Student nurses are best placed to be able to influence the delivery of a quality based health service and promote a ‘can do’ culture. I have confidence in saying this, as when the students start their career as a student nurse they have a genuine curiosity to find out why care is delivered in the way that it is.
‘Put the patients first’ said Robert Francis QC at the Quality Forum, in London. Students are taught to do this early on in the curriculum from a theoretical and clinical perspective – to support this observation 1000 Lives Plus promotes a person centred care approach which is central to all module sessions taught in Glyndŵr University.
At the Quality Forum there were nine overarching programme streams. ‘Patient engagement and education’ was of particular interest to me with my background in nurse education. I was motivated by the ‘Quality improvement in education’ session. Four speakers presented their different training/educational initiatives with Jessica Perlo from the IHI Open School starting the proceedings with her talk about the importance of integrating inter-professional teams into quality improvement education.
I was interested in her opinion as here in Wales both Dr Aled Jones at Cardiff University and myself from Glyndŵr University, supported students through the IHI Improvement Practicum pilot project in 2012. This was a brilliant experience and demonstrates how Welsh students have already been involved in the development of the integration of Quality Improvement to undergraduate education.
The most inspiring speaker during this session stream was Emma Donaldson who presented work based on ‘Trainees improving care: Don’t just tick the box’. Emma’s findings mirror similar issues I have experienced as an educator who supports student nurses trying to develop improvement ideas. Some of the main issues identified were about clinical placement areas seeing the ‘trainees’/ ‘students’ as ‘outsiders’, whereas students are frequently ‘fresh eyes’ on each placement.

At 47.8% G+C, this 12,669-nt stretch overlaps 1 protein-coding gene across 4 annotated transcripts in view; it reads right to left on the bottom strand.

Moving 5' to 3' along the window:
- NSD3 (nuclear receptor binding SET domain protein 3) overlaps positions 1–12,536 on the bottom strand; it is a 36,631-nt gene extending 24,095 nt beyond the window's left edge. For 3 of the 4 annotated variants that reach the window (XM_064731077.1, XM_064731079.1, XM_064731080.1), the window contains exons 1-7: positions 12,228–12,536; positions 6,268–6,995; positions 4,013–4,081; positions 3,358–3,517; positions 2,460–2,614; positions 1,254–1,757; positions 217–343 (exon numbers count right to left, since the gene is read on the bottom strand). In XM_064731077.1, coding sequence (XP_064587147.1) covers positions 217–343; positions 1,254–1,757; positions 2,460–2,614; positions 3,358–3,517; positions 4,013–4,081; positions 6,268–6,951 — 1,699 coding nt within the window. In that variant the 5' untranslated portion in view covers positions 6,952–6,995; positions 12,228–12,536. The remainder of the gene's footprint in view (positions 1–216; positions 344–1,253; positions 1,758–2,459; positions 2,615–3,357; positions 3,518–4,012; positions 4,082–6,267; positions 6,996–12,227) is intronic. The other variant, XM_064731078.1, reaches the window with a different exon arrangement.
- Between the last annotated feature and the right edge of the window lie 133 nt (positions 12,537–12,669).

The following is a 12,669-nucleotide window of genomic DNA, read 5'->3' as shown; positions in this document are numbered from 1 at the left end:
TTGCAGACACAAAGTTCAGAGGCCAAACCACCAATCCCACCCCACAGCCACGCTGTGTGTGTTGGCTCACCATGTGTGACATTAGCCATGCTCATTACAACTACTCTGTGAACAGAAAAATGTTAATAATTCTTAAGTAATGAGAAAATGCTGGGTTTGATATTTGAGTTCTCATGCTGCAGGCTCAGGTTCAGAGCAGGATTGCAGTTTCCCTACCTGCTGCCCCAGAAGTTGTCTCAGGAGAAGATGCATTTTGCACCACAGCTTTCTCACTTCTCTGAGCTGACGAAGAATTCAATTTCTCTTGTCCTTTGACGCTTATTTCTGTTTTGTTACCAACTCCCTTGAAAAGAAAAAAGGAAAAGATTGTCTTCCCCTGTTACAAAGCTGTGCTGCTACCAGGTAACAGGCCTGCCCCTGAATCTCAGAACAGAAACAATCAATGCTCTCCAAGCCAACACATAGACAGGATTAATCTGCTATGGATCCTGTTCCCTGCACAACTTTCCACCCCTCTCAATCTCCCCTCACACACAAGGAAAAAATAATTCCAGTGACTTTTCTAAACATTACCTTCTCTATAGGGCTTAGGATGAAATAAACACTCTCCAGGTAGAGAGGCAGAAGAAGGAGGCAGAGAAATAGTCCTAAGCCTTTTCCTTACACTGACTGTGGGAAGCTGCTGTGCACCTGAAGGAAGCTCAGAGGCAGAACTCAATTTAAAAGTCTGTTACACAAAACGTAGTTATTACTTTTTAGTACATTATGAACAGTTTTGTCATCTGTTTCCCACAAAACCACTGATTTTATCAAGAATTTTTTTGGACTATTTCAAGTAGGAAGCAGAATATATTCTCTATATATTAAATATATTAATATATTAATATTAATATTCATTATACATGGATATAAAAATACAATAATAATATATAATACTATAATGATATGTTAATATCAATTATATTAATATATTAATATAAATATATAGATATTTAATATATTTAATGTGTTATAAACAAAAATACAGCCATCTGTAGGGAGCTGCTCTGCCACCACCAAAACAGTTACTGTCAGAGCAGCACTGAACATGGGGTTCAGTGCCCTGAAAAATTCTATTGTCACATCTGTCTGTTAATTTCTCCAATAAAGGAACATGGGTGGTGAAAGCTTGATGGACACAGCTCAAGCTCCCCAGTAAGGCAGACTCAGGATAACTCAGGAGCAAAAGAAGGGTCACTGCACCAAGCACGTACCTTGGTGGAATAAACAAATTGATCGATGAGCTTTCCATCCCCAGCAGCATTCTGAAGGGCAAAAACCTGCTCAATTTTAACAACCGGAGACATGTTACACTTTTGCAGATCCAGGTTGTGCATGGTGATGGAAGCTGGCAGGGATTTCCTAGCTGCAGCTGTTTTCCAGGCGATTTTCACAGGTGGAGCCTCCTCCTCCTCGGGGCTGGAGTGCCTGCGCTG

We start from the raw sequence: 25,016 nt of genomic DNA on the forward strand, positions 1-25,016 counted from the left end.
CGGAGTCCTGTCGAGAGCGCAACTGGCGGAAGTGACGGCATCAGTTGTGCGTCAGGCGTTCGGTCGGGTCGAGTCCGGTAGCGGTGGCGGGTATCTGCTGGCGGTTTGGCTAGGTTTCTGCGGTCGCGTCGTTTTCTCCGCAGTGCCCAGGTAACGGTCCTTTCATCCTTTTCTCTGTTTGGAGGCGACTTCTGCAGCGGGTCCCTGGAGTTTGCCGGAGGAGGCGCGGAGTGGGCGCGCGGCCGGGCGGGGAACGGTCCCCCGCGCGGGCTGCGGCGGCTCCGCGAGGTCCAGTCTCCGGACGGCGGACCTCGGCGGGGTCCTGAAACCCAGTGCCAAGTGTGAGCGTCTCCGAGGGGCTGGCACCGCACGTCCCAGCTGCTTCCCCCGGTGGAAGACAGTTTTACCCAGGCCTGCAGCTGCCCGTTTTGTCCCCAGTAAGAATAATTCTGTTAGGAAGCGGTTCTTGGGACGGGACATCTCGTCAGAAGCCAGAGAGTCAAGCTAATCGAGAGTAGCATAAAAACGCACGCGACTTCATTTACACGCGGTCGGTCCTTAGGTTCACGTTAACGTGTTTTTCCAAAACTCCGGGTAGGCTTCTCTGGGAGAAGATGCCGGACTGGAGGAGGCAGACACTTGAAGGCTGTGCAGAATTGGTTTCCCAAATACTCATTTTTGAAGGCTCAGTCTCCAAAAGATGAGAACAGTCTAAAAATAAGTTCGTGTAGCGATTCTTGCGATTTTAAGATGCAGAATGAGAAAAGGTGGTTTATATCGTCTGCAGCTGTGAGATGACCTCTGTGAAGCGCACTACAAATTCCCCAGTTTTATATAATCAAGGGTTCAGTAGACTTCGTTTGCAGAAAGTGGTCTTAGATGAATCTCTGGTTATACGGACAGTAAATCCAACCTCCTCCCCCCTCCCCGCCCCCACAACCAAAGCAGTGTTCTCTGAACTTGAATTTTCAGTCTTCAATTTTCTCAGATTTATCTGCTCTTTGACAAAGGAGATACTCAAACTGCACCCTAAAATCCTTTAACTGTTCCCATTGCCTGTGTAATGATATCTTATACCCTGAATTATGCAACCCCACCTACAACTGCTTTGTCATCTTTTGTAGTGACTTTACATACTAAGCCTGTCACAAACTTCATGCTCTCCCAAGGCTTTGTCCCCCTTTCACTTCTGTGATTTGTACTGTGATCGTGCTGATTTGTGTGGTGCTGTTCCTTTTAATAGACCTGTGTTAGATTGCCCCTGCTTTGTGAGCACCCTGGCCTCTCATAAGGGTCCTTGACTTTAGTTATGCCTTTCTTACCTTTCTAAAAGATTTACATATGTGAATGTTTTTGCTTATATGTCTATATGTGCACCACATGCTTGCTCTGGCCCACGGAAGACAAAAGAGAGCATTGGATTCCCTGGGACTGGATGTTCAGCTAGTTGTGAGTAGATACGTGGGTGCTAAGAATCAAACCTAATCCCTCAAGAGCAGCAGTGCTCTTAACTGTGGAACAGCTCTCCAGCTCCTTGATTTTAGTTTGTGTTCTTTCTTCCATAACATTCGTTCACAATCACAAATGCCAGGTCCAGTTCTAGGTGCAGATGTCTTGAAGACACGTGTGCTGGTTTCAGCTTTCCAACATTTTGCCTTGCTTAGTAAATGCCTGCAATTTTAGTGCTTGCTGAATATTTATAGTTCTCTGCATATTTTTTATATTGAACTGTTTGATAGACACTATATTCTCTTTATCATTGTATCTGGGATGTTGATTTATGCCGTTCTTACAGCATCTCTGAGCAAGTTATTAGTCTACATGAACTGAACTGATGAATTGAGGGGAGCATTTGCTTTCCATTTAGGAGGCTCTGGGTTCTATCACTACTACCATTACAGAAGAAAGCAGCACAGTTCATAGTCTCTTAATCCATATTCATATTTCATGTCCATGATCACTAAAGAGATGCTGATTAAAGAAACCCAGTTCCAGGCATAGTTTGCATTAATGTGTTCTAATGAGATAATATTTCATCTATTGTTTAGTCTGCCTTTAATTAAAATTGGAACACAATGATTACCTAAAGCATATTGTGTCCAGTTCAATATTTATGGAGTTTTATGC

Students frequently move around placement areas. Sometimes they experience similar feelings to patients and their families, especially as they feel that just when they have familiarised themselves with a placement they have to move on. This may also be one of the reasons they are seen as ‘outsiders’ – as they are transient visitors to the clinical placement areas.
However, an advantage for the students is that the ‘fresh eyes’ approach can often result in the students having a ‘can do’ approach too. They can consider how they can help, rather than how they can’t help (‘can’t do’ culture). In order to support this philosophy we need to make Quality Improvement easier for everyone i.e. make it the ‘norm’ and stop creating more work when we what we need to do is make time to make it simpler for everyone.
Going back to the earlier comment made by Robert Francis – what we need to do is see the patient as a person and believe in ‘what I can do to help, rather than what I can’t do to help’. The smallest and simplest of actions can sometimes make the biggest impact.